The Norman Transcript

Nation/World

August 1, 2013

Giveaways going wild

(Continued)

MORVEN, Ga. —

The chief said he doesn’t use the program much these days because he “pretty much” has gotten what he needed. “Another department may need something. I don’t want to get in there and be a pig.”

Yates said he routinely teams up with the local Brooks County Sheriff’s Department, but the sheriff’s chief deputy disputed that.

“We assist Morven. They don’t assist us,” Major Joe Wheeler said. “They’re a one-horse town.”

Wheeler said the county relies on a dive team from neighboring Lowndes County for any water rescues and can call in the state Department of Natural Resources if a corpse needs to be recovered from the water.

“We don’t depend on Morven for anything,” he added. “If we felt like we needed a dive team, the sheriff’s office would create one.”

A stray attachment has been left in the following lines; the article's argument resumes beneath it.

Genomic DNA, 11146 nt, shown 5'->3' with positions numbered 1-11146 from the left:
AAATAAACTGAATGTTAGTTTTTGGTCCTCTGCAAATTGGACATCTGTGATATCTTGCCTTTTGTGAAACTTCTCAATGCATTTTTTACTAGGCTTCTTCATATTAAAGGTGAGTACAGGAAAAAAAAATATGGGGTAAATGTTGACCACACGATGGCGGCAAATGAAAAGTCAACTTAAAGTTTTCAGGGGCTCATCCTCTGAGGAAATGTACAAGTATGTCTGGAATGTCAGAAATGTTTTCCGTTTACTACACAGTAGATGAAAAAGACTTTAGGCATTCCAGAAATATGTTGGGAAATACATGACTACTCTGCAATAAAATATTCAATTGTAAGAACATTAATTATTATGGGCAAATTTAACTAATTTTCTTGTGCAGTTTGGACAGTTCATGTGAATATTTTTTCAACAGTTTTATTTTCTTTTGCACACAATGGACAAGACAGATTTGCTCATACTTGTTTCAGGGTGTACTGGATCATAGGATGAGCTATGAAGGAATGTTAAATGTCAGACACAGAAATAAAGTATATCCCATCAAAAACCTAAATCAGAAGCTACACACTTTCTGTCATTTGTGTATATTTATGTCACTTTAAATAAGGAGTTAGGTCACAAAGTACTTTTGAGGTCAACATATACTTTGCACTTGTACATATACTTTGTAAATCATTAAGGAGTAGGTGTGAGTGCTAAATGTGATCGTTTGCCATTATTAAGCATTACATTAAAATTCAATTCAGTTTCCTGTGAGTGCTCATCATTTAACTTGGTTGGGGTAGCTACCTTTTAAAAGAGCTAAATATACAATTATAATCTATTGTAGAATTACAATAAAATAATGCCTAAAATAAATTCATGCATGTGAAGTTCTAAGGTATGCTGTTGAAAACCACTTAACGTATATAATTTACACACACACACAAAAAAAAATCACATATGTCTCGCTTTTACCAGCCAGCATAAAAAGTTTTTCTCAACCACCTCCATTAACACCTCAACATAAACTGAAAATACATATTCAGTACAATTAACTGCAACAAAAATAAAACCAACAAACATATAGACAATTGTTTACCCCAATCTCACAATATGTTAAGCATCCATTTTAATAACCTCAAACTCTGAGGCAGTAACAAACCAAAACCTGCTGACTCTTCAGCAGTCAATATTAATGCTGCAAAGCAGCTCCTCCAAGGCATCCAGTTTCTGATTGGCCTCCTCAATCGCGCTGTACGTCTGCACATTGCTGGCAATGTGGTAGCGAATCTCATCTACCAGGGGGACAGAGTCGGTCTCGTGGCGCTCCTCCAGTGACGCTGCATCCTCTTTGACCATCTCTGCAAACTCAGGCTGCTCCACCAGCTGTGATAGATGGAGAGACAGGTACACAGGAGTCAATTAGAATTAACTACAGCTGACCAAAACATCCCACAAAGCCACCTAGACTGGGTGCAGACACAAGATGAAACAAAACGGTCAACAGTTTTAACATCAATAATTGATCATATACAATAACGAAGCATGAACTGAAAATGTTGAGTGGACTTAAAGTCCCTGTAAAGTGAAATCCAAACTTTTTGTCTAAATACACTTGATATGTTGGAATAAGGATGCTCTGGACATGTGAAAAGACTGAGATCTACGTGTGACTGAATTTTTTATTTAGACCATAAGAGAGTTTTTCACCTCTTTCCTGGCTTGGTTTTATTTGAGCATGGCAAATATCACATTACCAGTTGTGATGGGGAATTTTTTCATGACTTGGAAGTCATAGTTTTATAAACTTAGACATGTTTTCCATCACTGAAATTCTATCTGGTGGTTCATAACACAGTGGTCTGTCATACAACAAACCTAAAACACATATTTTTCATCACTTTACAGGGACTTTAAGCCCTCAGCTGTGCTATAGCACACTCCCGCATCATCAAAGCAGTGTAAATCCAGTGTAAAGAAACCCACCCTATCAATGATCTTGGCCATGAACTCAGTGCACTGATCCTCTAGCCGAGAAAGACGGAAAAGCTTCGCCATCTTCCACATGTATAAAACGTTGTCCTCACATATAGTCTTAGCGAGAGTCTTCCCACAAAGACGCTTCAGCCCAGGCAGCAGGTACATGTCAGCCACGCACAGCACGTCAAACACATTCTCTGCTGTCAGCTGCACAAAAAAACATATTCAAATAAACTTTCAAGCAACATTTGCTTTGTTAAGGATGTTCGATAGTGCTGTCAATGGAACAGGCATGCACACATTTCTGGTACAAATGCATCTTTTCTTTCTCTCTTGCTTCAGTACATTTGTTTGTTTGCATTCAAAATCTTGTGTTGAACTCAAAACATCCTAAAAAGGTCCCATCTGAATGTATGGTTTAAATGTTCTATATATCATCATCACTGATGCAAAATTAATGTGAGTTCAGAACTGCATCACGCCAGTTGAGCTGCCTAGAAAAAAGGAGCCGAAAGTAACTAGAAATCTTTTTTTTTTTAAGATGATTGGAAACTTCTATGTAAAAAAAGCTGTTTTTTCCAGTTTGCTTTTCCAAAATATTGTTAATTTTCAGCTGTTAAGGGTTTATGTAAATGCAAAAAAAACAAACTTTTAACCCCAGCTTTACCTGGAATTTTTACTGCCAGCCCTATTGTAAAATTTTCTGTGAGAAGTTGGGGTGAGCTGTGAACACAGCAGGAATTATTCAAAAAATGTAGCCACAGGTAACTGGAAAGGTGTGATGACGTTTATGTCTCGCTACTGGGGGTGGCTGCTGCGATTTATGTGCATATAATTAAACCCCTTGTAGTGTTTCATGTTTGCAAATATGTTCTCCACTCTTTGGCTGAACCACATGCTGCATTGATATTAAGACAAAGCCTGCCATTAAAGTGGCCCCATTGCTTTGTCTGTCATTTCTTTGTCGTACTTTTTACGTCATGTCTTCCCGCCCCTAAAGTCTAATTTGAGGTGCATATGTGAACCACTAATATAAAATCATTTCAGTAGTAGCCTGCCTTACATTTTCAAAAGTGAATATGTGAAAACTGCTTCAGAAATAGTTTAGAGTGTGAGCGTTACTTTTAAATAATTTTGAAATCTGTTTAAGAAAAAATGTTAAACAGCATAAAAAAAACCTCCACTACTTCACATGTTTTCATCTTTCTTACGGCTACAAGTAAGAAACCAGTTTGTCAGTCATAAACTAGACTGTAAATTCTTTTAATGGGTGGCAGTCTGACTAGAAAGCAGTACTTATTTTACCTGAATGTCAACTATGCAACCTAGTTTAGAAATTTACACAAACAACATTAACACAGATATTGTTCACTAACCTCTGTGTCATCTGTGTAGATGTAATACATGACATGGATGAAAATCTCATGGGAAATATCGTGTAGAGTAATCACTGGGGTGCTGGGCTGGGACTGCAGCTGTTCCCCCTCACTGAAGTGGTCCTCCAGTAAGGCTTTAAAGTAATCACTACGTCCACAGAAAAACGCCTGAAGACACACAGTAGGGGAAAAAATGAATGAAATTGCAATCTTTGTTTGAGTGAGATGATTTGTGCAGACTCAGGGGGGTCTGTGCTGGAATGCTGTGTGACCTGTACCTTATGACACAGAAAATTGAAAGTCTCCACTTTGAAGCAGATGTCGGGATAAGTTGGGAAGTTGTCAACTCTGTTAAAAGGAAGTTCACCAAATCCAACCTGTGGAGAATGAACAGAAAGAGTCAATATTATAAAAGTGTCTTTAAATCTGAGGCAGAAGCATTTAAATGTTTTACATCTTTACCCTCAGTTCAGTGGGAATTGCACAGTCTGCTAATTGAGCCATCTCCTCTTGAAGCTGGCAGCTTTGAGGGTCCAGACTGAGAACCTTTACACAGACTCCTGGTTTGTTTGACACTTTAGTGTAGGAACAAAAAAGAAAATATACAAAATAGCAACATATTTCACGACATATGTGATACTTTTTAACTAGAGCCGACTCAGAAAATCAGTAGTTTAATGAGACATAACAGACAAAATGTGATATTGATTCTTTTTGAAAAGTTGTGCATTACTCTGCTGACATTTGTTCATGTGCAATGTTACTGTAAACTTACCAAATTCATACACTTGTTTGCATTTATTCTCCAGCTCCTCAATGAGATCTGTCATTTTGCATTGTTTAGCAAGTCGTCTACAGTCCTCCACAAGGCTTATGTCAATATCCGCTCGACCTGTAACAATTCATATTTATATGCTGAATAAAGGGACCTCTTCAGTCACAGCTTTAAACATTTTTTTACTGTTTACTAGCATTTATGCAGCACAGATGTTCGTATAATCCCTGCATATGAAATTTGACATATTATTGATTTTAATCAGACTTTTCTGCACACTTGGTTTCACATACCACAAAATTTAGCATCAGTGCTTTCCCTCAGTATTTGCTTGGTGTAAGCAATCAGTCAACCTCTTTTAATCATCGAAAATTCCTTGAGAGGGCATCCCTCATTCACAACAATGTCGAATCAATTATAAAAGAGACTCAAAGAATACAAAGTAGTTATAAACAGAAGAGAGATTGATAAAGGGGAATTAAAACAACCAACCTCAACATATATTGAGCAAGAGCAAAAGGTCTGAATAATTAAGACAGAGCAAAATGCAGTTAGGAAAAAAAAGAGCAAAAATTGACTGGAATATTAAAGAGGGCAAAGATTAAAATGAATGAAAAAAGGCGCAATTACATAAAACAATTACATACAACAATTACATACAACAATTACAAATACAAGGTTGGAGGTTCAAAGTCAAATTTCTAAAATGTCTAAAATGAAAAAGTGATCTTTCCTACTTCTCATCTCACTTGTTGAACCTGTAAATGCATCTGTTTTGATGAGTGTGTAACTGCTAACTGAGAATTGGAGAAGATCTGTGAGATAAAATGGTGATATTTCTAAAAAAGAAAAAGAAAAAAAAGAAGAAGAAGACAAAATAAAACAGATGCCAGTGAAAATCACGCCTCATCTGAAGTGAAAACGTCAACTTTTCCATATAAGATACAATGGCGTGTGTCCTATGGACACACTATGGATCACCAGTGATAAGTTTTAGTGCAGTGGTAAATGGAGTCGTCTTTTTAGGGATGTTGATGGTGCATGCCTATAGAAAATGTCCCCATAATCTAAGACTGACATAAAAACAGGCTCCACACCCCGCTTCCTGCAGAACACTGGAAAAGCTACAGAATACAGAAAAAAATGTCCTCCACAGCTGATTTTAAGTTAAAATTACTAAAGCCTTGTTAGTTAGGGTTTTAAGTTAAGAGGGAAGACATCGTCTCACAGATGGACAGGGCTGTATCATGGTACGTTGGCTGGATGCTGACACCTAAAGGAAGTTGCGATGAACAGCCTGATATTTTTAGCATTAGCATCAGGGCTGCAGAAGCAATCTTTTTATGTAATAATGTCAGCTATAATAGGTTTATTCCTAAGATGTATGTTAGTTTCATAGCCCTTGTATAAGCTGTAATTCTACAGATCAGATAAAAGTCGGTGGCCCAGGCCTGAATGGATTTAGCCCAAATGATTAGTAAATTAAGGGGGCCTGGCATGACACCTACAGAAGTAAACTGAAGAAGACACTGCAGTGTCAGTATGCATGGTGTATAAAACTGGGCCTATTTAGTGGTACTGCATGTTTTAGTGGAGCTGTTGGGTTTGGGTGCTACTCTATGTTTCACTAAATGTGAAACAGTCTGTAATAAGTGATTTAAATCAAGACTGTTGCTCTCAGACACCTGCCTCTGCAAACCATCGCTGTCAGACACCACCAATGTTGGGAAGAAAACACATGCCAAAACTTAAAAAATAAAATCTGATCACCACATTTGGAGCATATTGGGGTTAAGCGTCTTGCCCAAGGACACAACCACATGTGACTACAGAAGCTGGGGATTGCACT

Free, but not problem-free:

Nearly 13,000 agencies in all 50 states and four U.S. territories participate is what’s commonly called the 1033 Program, after a section of the National Defense Authorization Act that permits the transfer to law enforcement agencies of military property no longer needed. The program has grown drastically in recent years, due in large part to the scaling down of the military from two wars, tight local-government operating budgets and eligibility expansion in 1996 to include all state and local law enforcement work. In fiscal year 2012, a record $546 million worth of property was transferred.

Property is accepted on an as-is, where-is and first-come, first-serve basis. The receiving law enforcement entity bears all transportation and maintenance costs. None of the gifted property can be sold or leased without permission, or stockpiled. Personal use is barred.

Applications are handled by state coordinators. Overall command, including the responsibility to root out abuse, is handled by an office at the Defense Logistics Agency in Battle Creek, Mich. Law enforcement agencies have been suspended for flagrant violations, such as selling property for a profit, transferring weapons without permission or failing to notify officials about lost or stolen weapons.

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